The Codebook Generator2: This Matlab tool generates Phased Antenna Arrays properties such as steering vectors and Antenna Weight Vectors based on user-defined Phased Antenna Arrays characteristics (geometry, number of elements, etc.).
The Integrated Sensing and Communication Physical Layer Model3: This tool is a Matlab implementation enabling baseband link-level simulation of millimeter-wave (mm-wave) wireless communication and sensing systems. ISAC-PLM models the Physical Layer (PHY) of IEEE 802.11ay, including a growing set of features, such as Multi-User Multiple-Input Multiple-Output (MU-MIMO) link level simulation, IEEE 802.11ay single carrier (SC)/orthogonal frequency-division multiplexing (OFDM) waveform generation, synchronization, channel estimation, carrier frequency offset (CFO) estimation and correction. It provides an end-to-end simulation platform, including transmitter and receiver, importing the channel realized by the Q-D Channel Realization Software.
The software allows to compute several metrics, such as bit error rate, packet error rate, target range and target velocity estimation accuracy.
It can be used to export lookup tables of packet error rate varying SNR, in AWGN or mm-wave channel, for different modulation and coding schemes.
The ns-3 802.11ad/ay with Q-D channel implementation4: The ns-3 system-level simulator has been modified to include IEEE 802.11ad/ay functionalities. Our implementation imports the channel realized by the NIST Q-D Channel Realization Software, the antenna characteristics produced by the Codebook Generator, and includes the PHY layer abstraction by the NIST 802.11ay PHY to obtain high-fidelity system-level evaluation.
The NIST Q-D Interpreter3: IEEE 802.11ad/ay system-level performance highly depends from the beamforming applied at the transmitter/receiver side. To help interpretation of the beamforming training results, we developed a python 3D visualizer that takes as an input the beamforming results obtained in ns-3 and displays the antenna patterns for a transmitter/receiver communication.
Sensing and communication systems are competing technologies, sharing the same spectrum and using similar hardware components. The idea of Integrated Sensing And Communication (ISAC) systems has recently gained the attention of research and standardizations communities. Co-designing sensing and communication systems allows to efficiently re-use the spectrum and the hardware resources, for example reusing the communication waveforms and devices to enable sensing applications. For this reason, integrated communication and sensing has been identified as an enabling technology for 5G/6G, and the next-generation Wi-Fi system.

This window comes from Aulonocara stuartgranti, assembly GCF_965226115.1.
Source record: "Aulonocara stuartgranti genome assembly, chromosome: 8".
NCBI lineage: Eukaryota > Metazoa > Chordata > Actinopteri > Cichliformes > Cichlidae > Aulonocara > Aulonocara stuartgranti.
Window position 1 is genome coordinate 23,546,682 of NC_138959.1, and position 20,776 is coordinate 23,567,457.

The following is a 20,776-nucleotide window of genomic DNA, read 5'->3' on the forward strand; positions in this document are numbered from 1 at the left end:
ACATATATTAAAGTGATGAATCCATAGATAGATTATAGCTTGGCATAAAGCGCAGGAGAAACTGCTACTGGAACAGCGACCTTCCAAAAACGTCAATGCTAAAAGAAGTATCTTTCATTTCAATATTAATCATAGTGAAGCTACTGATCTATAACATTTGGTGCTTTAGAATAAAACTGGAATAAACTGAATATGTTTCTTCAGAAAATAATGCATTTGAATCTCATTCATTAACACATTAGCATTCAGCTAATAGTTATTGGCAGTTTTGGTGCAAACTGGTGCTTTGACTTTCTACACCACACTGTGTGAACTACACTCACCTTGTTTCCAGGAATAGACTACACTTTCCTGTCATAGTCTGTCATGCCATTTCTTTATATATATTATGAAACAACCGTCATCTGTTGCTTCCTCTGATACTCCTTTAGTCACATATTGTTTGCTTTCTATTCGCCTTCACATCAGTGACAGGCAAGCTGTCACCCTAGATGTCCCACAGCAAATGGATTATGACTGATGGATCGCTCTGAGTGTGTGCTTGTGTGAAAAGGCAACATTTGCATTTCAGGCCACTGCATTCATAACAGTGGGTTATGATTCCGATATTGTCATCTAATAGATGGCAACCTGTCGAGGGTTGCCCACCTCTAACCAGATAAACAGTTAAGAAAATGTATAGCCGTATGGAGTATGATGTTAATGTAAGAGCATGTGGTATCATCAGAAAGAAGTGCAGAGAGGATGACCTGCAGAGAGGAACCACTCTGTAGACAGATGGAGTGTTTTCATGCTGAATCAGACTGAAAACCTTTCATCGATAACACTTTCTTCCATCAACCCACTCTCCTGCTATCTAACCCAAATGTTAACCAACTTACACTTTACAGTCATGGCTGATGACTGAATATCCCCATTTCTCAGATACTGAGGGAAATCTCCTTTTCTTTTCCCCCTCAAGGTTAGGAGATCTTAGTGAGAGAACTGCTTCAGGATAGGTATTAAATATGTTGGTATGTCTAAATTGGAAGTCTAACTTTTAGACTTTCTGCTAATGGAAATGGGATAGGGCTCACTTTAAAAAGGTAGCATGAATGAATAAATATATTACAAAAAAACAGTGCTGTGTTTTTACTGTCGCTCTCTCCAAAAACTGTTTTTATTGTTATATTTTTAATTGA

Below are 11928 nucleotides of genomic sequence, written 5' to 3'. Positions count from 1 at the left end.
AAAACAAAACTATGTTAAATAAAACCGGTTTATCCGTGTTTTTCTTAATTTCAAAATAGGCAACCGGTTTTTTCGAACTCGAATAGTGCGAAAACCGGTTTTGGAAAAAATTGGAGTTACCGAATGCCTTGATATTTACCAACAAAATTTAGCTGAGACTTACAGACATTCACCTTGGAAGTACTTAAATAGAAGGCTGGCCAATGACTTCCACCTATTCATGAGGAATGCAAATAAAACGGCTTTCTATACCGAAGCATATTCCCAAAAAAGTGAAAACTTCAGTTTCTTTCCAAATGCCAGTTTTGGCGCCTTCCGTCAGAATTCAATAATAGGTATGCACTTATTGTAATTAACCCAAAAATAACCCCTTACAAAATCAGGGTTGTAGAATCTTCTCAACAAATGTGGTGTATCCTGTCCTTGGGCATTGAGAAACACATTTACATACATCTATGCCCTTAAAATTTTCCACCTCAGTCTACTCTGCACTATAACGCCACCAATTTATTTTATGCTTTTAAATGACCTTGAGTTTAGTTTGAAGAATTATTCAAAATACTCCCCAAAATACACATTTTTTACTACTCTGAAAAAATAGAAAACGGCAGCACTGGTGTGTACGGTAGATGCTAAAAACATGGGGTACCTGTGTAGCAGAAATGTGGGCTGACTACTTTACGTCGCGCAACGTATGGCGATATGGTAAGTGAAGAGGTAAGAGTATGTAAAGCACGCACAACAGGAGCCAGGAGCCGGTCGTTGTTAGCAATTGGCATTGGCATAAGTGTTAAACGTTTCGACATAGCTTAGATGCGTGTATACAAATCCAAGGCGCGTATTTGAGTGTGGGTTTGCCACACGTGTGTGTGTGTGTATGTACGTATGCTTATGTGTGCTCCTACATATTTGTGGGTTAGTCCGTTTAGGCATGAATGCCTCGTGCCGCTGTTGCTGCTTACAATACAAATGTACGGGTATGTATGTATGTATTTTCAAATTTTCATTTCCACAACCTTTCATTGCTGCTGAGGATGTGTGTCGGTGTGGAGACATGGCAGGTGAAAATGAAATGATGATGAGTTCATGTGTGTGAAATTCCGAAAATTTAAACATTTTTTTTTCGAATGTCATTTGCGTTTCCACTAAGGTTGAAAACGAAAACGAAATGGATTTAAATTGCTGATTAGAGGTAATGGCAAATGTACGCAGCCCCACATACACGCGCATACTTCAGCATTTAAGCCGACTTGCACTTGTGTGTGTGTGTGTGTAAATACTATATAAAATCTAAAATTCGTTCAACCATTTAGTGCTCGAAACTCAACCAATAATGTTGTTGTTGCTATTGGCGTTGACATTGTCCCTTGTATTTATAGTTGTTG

The ubiquitous presence of WiFi devices in our everyday life offers a unique opportunity to enable innovative applications such as presence detection, gesture recognition, or person identification, re-using existing WiFi devices. IEEE has recently (September 2020) started a new task group, TGbf, to extend the current IEEE 802.11ay high throughput functionalities, with cm-level sensing resolution.
IEEE 802.11bf envisions to enable sensing for a wide range of applications such as gesture recognition, number of persons in a room, breathing activity, etc. The requirements for these applications can be vastly different, e.g., detect an object proximity requires less amount of information and accuracy compared to detect a person and identify its pose.
The design of integrated communication and sensing systems poses several challenges including:
The Q-D channel model realization software will be used as a baseline to create the NIST ISAC Channel Realization software by introducing the concept of targets, i.e., person or object to sense. While the NIST ISAC Channel Realization software can support different target models, our current study focus on human targets, which can enable several applications such as presence detection and localization. The human motion is modeled with kinematic models, which approximate the human body as a collection of joints. The NIST 802.11ay PHY is enhanced with dedicated ISAC sensing signal processing to obtain range-doppler information, which allows the detection of moving objects. Finally, the NIST Q-D interpreter is extended to allow the visualization of the interaction between the wireless signal and the human target, while displaying the correspondent range-doppler map.
T. Ropitault, S. Blandino, N. Varshney and N. Golmie, "Q-D simulation & Modeling framework for sensing", presented at TGbf.
S. Blandino, T. Ropitault, N. Varshney and T. Ropitault, "A preliminary channel model using raytracing to detect human presence", presented at TGbf